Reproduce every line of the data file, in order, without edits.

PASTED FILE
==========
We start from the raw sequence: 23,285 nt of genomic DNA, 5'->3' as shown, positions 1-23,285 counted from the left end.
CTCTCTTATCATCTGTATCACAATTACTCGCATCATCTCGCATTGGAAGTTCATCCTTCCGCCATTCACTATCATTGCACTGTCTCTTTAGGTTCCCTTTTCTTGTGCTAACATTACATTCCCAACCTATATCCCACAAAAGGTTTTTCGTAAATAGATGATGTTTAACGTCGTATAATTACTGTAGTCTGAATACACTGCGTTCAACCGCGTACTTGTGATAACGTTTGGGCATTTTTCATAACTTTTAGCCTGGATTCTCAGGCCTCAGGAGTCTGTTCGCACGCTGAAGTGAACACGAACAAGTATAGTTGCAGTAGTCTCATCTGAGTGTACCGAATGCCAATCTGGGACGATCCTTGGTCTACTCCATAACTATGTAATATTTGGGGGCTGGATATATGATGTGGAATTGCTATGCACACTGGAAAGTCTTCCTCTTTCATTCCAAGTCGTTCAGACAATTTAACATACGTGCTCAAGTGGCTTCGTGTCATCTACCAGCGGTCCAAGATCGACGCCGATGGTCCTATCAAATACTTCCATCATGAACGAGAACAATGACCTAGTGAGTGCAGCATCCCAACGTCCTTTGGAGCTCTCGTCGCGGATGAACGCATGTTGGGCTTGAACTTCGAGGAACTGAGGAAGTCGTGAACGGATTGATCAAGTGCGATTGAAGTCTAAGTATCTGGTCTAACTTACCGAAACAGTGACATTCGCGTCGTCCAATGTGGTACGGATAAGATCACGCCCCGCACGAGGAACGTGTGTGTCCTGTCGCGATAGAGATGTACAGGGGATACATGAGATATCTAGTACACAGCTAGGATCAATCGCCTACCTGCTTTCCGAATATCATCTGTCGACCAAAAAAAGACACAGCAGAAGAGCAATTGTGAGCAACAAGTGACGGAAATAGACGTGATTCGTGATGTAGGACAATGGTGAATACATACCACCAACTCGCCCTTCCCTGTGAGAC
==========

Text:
We start from the raw sequence: 23,285 nt of genomic DNA, 5'->3' as shown, positions 1-23,285 counted from the left end.
CTCTCTTATCATCTGTATCACAATTACTCGCATCATCTCGCATTGGAAGTTCATCCTTCCGCCATTCACTATCATTGCACTGTCTCTTTAGGTTCCCTTTTCTTGTGCTAACATTACATTCCCAACCTATATCCCACAAAAGGTTTTTCGTAAATAGATGATGTTTAACGTCGTATAATTACTGTAGTCTGAATACACTGCGTTCAACCGCGTACTTGTGATAACGTTTGGGCATTTTTCATAACTTTTAGCCTGGATTCTCAGGCCTCAGGAGTCTGTTCGCACGCTGAAGTGAACACGAACAAGTATAGTTGCAGTAGTCTCATCTGAGTGTACCGAATGCCAATCTGGGACGATCCTTGGTCTACTCCATAACTATGTAATATTTGGGGGCTGGATATATGATGTGGAATTGCTATGCACACTGGAAAGTCTTCCTCTTTCATTCCAAGTCGTTCAGACAATTTAACATACGTGCTCAAGTGGCTTCGTGTCATCTACCAGCGGTCCAAGATCGACGCCGATGGTCCTATCAAATACTTCCATCATGAACGAGAACAATGACCTAGTGAGTGCAGCATCCCAACGTCCTTTGGAGCTCTCGTCGCGGATGAACGCATGTTGGGCTTGAACTTCGAGGAACTGAGGAAGTCGTGAACGGATTGATCAAGTGCGATTGAAGTCTAAGTATCTGGTCTAACTTACCGAAACAGTGACATTCGCGTCGTCCAATGTGGTACGGATAAGATCACGCCCCGCACGAGGAACGTGTGTGTCCTGTCGCGATAGAGATGTACAGGGGATACATGAGATATCTAGTACACAGCTAGGATCAATCGCCTACCTGCTTTCCGAATATCATCTGTCGACCAAAAAAAGACACAGCAGAAGAGCAATTGTGAGCAACAAGTGACGGAAATAGACGTGATTCGTGATGTAGGACAATGGTGAATACATACCACCAACTCGCCCTTCCCTGTGAGAC